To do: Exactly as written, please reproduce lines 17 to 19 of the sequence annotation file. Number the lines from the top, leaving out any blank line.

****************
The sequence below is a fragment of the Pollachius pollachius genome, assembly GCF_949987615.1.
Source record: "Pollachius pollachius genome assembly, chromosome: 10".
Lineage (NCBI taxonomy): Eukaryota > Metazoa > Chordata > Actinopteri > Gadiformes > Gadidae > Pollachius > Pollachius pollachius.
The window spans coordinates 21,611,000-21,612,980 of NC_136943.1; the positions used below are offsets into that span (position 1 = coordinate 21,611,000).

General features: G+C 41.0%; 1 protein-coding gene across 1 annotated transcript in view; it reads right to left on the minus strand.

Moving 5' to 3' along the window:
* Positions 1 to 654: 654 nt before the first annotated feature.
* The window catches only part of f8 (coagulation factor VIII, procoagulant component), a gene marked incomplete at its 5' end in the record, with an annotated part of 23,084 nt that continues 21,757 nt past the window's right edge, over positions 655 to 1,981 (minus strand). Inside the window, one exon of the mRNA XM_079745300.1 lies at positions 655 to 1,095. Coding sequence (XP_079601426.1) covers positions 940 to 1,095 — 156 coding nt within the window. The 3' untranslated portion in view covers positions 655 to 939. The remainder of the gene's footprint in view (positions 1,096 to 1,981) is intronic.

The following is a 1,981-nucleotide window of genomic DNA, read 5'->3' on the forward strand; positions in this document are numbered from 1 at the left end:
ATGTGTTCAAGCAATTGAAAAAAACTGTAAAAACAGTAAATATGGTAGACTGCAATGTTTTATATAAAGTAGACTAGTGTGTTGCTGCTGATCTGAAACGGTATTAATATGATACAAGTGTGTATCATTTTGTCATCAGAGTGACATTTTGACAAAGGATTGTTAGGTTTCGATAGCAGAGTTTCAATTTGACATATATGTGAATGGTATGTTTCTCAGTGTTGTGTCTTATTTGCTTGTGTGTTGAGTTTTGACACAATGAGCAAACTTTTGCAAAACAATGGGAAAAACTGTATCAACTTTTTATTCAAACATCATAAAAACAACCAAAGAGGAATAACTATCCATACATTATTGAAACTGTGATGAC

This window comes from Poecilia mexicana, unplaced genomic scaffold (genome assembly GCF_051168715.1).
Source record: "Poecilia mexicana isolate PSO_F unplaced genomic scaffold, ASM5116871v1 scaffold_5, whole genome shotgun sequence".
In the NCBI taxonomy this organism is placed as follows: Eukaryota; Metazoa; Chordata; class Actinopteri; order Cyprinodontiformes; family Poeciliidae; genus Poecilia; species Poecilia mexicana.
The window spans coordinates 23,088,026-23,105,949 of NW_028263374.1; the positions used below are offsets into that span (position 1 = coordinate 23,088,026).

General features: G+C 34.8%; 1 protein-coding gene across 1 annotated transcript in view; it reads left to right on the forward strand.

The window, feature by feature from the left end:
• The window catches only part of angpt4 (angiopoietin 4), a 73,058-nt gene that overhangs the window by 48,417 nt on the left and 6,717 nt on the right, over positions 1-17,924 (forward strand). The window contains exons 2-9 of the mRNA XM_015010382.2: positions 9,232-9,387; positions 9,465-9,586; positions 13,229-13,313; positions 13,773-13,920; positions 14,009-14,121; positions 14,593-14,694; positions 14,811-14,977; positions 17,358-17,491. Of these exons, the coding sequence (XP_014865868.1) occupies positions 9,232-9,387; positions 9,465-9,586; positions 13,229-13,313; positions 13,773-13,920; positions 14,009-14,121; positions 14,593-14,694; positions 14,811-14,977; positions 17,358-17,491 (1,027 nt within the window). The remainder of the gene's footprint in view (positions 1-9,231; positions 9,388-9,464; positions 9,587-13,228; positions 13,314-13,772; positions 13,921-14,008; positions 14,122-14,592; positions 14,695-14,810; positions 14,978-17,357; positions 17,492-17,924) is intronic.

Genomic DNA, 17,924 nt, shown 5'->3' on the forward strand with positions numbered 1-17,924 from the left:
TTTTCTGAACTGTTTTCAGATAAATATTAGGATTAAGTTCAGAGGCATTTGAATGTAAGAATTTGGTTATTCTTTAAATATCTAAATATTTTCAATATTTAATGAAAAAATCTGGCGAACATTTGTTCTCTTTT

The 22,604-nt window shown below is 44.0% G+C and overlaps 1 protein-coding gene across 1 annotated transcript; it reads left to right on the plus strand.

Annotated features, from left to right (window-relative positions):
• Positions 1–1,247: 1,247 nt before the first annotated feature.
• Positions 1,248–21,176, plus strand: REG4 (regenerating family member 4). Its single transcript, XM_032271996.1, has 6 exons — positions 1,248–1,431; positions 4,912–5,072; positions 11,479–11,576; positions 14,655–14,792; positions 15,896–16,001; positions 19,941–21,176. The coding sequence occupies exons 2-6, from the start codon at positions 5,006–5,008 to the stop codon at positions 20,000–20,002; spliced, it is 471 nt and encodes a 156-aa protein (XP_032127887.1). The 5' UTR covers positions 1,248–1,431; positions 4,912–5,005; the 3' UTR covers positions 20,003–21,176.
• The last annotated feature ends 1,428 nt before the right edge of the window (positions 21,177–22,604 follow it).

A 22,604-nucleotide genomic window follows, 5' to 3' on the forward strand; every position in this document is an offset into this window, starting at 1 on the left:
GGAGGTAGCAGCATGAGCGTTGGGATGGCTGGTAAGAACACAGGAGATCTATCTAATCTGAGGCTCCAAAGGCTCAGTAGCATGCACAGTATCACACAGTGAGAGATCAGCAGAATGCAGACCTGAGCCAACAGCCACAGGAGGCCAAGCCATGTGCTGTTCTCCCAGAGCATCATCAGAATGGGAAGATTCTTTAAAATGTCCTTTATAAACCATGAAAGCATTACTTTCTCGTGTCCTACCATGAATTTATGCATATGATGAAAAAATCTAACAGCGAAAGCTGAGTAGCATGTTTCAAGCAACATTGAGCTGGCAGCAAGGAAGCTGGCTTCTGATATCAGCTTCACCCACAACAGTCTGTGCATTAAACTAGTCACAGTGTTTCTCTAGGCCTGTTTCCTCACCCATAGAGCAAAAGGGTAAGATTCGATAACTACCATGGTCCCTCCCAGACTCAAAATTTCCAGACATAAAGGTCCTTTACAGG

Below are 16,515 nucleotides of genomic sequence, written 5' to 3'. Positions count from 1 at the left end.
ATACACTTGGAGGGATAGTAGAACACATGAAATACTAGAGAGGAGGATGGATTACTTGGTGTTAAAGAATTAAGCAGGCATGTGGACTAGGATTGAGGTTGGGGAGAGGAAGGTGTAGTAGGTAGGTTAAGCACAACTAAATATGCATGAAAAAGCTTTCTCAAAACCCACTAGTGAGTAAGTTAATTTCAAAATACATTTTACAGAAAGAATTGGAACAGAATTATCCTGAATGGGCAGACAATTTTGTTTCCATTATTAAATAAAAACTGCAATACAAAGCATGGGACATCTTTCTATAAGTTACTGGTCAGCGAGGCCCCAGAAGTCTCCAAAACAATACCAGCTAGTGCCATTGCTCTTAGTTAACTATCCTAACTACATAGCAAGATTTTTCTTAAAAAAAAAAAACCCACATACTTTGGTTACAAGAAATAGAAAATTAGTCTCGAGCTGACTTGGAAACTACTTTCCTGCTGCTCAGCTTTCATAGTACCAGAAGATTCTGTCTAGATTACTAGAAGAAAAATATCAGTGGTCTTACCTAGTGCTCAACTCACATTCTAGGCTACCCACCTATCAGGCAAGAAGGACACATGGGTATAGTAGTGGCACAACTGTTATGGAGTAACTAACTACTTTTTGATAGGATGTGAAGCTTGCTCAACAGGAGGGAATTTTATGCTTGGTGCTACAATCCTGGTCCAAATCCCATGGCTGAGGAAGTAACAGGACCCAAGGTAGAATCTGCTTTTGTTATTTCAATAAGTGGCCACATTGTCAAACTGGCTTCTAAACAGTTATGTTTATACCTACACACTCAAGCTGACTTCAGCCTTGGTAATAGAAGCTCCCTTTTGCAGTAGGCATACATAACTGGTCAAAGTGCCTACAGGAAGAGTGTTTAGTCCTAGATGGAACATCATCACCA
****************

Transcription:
• The window catches only part of angpt4 (angiopoietin 4), a 73,058-nt gene that overhangs the window by 48,417 nt on the left and 6,717 nt on the right, over positions 1-17,924 (forward strand). The window contains exons 2-9 of the mRNA XM_015010382.2: positions 9,232-9,387; positions 9,465-9,586; positions 13,229-13,313; positions 13,773-13,920; positions 14,009-14,121; positions 14,593-14,694; positions 14,811-14,977; positions 17,358-17,491. Of these exons, the coding sequence (XP_014865868.1) occupies positions 9,232-9,387; positions 9,465-9,586; positions 13,229-13,313; positions 13,773-13,920; positions 14,009-14,121; positions 14,593-14,694; positions 14,811-14,977; positions 17,358-17,491 (1,027 nt within the window). The remainder of the gene's footprint in view (positions 1-9,231; positions 9,388-9,464; positions 9,587-13,228; positions 13,314-13,772; positions 13,921-14,008; positions 14,122-14,592; positions 14,695-14,810; positions 14,978-17,357; positions 17,492-17,924) is intronic.

Genomic DNA, 17,924 nt, shown 5'->3' on the forward strand with positions numbered 1-17,924 from the left:
TTTTCTGAACTGTTTTCAGATAAATATTAGGATTAAGTTCAGAGGCATTTGAATGTAAGAATTTGGTTATTCTTTAAATATCTAAATATTTTCAATATTTAATGAAAAAATCTGGCGAACATTTGTTCTCTTTT